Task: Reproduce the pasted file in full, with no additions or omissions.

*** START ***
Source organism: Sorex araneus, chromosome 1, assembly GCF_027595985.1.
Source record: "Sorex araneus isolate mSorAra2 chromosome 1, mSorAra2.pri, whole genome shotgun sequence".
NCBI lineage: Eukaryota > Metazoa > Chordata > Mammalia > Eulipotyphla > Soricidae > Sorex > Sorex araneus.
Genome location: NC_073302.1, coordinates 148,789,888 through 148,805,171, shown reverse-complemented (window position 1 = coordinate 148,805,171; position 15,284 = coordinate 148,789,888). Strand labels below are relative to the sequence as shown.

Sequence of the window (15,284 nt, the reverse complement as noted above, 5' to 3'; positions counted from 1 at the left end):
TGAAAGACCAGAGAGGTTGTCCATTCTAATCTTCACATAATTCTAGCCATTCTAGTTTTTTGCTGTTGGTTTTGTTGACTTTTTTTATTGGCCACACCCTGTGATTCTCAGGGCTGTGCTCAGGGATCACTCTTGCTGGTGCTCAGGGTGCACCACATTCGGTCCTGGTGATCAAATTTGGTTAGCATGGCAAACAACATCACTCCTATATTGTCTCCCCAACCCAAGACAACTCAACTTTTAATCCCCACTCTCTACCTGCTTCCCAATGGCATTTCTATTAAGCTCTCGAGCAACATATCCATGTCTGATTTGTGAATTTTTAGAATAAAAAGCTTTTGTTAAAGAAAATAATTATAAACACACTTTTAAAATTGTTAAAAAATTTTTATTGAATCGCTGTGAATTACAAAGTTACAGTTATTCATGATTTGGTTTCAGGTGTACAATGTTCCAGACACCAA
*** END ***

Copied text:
Source organism: Sorex araneus, chromosome 1, assembly GCF_027595985.1.
Source record: "Sorex araneus isolate mSorAra2 chromosome 1, mSorAra2.pri, whole genome shotgun sequence".
NCBI lineage: Eukaryota > Metazoa > Chordata > Mammalia > Eulipotyphla > Soricidae > Sorex > Sorex araneus.
Genome location: NC_073302.1, coordinates 148,789,888 through 148,805,171, shown reverse-complemented (window position 1 = coordinate 148,805,171; position 15,284 = coordinate 148,789,888). Strand labels below are relative to the sequence as shown.

Sequence of the window (15,284 nt, the reverse complement as noted above, 5' to 3'; positions counted from 1 at the left end):
TGAAAGACCAGAGAGGTTGTCCATTCTAATCTTCACATAATTCTAGCCATTCTAGTTTTTTGCTGTTGGTTTTGTTGACTTTTTTTATTGGCCACACCCTGTGATTCTCAGGGCTGTGCTCAGGGATCACTCTTGCTGGTGCTCAGGGTGCACCACATTCGGTCCTGGTGATCAAATTTGGTTAGCATGGCAAACAACATCACTCCTATATTGTCTCCCCAACCCAAGACAACTCAACTTTTAATCCCCACTCTCTACCTGCTTCCCAATGGCATTTCTATTAAGCTCTCGAGCAACATATCCATGTCTGATTTGTGAATTTTTAGAATAAAAAGCTTTTGTTAAAGAAAATAATTATAAACACACTTTTAAAATTGTTAAAAAATTTTTATTGAATCGCTGTGAATTACAAAGTTACAGTTATTCATGATTTGGTTTCAGGTGTACAATGTTCCAGACACCAA